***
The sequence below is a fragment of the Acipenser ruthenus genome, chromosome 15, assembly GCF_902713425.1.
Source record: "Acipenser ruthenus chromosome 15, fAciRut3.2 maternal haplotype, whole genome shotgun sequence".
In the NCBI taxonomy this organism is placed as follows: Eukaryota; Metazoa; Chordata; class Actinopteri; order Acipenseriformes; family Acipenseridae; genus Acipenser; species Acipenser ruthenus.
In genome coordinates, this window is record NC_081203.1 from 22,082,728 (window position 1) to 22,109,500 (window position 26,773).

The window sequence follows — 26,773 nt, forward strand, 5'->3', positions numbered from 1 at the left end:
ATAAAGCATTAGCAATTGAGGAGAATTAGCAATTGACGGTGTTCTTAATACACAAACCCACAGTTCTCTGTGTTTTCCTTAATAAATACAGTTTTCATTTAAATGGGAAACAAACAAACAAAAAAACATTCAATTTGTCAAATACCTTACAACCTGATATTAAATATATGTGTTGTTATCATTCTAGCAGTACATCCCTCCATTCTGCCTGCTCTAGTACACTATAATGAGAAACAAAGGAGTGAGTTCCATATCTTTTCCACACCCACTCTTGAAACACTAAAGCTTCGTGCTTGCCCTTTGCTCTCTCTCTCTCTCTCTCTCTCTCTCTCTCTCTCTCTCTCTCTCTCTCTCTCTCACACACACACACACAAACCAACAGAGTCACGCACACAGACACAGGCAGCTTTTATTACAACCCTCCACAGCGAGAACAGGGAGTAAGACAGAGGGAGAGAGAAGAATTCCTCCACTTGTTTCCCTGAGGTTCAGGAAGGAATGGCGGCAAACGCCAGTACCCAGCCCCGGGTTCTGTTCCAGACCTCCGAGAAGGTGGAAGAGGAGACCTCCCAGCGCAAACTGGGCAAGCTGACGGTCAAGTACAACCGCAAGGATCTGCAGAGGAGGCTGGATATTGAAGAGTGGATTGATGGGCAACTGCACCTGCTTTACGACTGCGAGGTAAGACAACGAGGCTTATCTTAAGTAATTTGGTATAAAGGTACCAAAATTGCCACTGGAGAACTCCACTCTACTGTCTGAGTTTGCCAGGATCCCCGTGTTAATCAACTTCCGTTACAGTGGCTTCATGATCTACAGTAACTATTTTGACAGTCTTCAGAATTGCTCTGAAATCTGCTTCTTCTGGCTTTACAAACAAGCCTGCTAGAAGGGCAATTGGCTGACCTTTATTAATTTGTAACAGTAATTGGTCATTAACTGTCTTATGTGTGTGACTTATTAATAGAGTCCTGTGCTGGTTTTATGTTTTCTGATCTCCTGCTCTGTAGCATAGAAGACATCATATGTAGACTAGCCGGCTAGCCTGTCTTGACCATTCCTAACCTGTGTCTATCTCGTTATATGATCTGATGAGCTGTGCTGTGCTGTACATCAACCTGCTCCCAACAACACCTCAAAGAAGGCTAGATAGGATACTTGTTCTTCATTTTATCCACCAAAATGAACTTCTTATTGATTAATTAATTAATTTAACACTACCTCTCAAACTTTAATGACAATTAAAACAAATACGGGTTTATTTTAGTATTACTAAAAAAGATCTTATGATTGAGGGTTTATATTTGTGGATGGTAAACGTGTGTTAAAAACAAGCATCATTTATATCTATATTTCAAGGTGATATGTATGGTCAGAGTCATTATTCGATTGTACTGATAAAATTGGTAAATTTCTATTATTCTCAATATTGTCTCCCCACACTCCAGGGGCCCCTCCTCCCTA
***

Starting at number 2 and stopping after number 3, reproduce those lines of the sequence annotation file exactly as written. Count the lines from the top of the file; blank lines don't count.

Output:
Source record: "Acipenser ruthenus chromosome 15, fAciRut3.2 maternal haplotype, whole genome shotgun sequence".
In the NCBI taxonomy this organism is placed as follows: Eukaryota; Metazoa; Chordata; class Actinopteri; order Acipenseriformes; family Acipenseridae; genus Acipenser; species Acipenser ruthenus.